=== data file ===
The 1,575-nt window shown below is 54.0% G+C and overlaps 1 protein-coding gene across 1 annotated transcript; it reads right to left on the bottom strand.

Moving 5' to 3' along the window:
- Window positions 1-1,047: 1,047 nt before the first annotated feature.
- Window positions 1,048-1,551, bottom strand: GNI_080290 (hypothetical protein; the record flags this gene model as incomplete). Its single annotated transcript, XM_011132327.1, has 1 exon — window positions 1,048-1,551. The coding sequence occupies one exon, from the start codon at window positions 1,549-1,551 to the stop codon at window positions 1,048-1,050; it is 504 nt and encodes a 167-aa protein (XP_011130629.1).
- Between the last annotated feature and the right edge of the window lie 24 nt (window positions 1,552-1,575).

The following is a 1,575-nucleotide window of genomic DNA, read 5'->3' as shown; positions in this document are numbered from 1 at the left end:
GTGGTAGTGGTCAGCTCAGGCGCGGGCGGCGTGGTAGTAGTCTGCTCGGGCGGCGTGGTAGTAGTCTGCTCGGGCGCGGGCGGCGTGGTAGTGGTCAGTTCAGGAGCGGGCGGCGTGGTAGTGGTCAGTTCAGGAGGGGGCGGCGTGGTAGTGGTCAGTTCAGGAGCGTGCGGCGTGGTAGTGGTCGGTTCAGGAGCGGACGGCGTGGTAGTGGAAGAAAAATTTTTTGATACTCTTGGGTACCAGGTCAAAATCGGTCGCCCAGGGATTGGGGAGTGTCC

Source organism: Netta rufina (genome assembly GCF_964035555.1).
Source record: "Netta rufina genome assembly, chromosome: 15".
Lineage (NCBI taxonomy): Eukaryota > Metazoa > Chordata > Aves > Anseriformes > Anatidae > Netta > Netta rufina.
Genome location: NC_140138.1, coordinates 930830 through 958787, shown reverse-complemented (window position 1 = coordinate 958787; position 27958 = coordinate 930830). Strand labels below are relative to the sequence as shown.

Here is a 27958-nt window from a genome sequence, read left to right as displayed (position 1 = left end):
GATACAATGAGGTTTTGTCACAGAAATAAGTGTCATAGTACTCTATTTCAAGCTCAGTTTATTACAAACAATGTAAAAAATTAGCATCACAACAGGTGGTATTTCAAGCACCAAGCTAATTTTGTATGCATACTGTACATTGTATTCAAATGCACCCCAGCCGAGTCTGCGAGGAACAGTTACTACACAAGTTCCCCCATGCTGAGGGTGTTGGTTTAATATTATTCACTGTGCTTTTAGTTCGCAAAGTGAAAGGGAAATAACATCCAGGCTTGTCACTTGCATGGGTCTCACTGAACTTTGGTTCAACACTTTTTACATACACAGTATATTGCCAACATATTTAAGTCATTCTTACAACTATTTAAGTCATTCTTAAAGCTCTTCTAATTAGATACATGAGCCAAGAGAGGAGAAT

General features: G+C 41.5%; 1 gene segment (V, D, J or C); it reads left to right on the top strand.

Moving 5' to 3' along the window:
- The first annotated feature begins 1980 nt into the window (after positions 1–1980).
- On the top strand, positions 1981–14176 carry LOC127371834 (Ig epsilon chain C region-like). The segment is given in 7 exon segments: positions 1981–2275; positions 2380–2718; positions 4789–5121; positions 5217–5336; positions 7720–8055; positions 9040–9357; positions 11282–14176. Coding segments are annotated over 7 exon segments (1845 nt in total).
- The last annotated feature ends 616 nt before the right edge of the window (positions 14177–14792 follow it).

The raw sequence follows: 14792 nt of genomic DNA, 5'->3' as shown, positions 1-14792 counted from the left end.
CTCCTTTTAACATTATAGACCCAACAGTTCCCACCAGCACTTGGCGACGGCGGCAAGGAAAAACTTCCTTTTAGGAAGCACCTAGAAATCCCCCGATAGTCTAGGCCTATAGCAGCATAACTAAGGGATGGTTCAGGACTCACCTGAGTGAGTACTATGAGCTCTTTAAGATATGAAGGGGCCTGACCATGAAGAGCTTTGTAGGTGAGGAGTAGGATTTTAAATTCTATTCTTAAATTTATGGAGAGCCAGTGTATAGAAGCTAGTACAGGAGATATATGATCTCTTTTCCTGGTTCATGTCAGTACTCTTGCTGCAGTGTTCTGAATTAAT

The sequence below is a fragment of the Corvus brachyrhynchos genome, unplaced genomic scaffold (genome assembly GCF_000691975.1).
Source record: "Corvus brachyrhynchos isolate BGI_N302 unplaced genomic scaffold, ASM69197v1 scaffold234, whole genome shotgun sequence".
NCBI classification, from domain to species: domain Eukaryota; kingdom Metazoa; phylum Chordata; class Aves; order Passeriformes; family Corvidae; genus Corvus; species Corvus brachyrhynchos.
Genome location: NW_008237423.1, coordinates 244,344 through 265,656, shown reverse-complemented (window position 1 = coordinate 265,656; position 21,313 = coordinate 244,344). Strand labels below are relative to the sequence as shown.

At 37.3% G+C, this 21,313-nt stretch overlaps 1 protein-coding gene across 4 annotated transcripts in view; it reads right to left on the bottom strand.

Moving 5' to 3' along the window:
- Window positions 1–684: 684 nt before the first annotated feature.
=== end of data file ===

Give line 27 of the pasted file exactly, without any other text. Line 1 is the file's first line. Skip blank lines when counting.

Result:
- Window positions 1–684: 684 nt before the first annotated feature.